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How to express non functional concerns using kotlin DSL

viniciusccarvalho profile image Vinicius Carvalho ・3 min read

Kotlin DSL support is awesome!

One of my favorites features of Kotlin, is the powerful DSL(ish) support the language provides.

You can write very expressive functions that look almost like a DSL, all because in Kotlin if the last argument of a function is a lambda you can move it outside the parentheses into curly brackets {}

This allows you to write code that almost look like a markdown representation such as the HTML builder that ships with the language:

html {
        head {
            title {+"XML encoding with Kotlin"}
        }
        body { }
}

This code looks like a markdown, but it's a static compiled piece of code. Isn't that nice?

One of my favorites usages of DSLs in kotlin is a project that wraps kubernetes-client (which uses a lot of builders) into nice friendly DSL. Check it out: k8s-kotlin-dsl

How I got addicted to it

After a while I started to using DSLs more and more. If you use co-routines you probably saw this DSL-esque function:

fun testAsyncFunction() = runBlocking {
//Some async code goes here
}

Another one that I enjoy quite a lot is to replace all those: System.currentTimeInMillis() we all have on our code:

val runningTime = measureTimeInMillis {
//invoke function here
}

As you can see, using DSLs can make your code easier to read, one can easily infer what is happening at measureTimeInMillis or in runBlocking

So because of that I started creating a few of my own.

Being a nice API consumer

Another area where Kotlin shines is concurrency with co-routines (as well as parallelism with async).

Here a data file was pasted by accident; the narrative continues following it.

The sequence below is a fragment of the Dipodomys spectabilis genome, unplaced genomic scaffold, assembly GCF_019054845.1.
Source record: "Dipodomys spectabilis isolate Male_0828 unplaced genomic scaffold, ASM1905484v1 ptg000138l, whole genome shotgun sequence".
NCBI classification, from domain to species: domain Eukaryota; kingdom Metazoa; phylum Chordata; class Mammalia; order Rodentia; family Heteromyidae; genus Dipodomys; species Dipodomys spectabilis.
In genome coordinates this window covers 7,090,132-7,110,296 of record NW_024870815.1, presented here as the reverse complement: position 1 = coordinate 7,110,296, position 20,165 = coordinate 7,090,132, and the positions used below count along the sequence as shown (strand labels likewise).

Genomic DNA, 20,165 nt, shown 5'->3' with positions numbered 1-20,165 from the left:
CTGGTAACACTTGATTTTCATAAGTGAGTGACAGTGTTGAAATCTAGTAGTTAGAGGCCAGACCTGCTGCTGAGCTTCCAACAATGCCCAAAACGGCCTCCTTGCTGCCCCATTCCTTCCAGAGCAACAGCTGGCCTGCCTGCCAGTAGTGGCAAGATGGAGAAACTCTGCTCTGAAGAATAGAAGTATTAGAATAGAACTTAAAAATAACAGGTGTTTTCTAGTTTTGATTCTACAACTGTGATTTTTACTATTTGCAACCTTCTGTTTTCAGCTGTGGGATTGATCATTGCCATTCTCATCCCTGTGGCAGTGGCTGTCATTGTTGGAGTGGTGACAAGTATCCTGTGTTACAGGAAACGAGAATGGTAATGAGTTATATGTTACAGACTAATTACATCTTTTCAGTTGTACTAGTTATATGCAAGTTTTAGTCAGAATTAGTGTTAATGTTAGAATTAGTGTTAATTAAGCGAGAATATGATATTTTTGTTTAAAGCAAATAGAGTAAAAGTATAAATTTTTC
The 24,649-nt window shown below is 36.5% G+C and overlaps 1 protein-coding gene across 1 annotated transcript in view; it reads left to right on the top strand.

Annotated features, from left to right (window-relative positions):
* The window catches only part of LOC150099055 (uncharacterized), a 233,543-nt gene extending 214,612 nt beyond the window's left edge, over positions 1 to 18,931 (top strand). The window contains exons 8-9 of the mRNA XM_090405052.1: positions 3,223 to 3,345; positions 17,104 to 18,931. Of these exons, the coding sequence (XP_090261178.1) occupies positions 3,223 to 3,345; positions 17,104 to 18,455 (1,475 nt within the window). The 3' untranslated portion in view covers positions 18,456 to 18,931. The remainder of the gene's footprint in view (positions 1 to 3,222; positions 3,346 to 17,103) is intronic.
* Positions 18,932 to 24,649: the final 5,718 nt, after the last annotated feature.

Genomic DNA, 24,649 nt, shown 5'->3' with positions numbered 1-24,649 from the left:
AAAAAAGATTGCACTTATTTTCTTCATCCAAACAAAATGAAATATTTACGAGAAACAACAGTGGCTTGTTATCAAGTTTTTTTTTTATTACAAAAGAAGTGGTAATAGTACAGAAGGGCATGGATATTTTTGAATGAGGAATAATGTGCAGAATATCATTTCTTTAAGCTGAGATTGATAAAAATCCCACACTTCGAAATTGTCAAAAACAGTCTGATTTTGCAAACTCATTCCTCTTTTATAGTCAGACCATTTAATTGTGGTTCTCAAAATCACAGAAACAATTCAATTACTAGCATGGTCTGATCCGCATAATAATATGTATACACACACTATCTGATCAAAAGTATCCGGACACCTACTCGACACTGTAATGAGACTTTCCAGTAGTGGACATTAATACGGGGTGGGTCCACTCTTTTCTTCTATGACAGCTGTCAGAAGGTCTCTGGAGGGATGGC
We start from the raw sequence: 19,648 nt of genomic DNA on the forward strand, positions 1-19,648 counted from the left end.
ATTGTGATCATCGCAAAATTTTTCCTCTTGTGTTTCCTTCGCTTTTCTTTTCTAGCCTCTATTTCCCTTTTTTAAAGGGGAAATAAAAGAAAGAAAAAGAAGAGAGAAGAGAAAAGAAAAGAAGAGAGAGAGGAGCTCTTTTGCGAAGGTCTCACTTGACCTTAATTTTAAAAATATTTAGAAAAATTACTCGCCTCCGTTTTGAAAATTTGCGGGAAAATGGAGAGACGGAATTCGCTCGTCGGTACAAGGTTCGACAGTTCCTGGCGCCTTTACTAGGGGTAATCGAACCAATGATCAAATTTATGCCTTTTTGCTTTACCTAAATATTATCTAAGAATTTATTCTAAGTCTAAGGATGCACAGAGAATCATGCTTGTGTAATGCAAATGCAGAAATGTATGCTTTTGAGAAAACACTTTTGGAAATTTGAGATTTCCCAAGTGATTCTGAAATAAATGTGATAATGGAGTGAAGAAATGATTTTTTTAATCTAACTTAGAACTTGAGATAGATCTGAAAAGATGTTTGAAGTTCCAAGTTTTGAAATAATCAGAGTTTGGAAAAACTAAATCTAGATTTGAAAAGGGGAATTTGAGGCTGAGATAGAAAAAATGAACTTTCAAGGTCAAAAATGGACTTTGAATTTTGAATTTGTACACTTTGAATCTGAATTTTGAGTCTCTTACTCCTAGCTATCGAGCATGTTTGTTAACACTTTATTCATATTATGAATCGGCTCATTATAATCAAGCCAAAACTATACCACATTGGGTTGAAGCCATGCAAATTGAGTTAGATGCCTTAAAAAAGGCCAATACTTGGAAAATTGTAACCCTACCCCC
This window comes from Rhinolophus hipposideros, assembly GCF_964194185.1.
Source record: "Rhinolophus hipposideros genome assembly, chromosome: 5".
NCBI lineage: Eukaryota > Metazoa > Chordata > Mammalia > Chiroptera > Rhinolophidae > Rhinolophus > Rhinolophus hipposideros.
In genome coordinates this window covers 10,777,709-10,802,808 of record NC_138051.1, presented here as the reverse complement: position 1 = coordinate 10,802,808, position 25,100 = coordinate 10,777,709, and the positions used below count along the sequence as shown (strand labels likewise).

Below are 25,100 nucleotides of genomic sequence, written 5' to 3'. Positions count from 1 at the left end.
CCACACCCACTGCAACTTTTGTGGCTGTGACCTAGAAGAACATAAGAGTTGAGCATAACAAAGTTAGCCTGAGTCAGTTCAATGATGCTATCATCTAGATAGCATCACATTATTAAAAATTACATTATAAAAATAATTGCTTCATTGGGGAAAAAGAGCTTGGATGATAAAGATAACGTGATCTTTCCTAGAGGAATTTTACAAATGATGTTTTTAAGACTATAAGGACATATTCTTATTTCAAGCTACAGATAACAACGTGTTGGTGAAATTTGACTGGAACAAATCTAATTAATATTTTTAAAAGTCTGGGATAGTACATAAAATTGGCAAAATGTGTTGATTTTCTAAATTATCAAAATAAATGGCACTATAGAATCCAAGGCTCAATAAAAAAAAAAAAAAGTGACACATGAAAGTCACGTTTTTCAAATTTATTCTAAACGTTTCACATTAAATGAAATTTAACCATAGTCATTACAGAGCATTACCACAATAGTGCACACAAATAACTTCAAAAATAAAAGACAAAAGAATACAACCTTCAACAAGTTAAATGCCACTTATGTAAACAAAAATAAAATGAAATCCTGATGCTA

In one of my pet projects I crawl an external public API that has a rate-limit policy. No limits, as long as you space your calls every 2 seconds.

Since I create a gazillion co-routines (actually more like 3k) and I want them to run in parallel not writing a delay(2000) on each function. I decided to use an implementation of a TokenBucket - Wikipedia : Github repo.

So I wanted all my functions that were running inside an async block to be limited by a given tokenbucket. So the idea was that any function should look like this:

fun request() : ApiResponse<T> = limited {

}

This would allow anyone reading this code to see that this call, is limited by a certain factor.

The limited function is very simple:

suspend fun <T> limited(bucket: TokenBucket = DEFAULT_LIMITER,  block: suspend () -> T) : T {
    bucket.consume()
    return block()
}

The block parameter is the function you are wrapping between limited { <block> }, which returns whatever the type your original function returns. We call this higher order functions.

Because all the code is supposed to run on a suspended state, both the function and the block are marked as suspend.

Now I can run this code inside a loop like this:

val pages = getNumberOfPages()
for(p in 0..pages){

GlobalScope.launch {
val response request(p)
//process response
}

//return immediately to caller


And I'm sure that all thousands of jobs in flight will be limited by only 1 call every 2 seconds.

Final thoughts

It's becoming pretty easy to understand why kotlin is such a beloved language. Small features like this make your code so much more readable. It's pretty neat to be able to express your code in a clear way.

Happy coding

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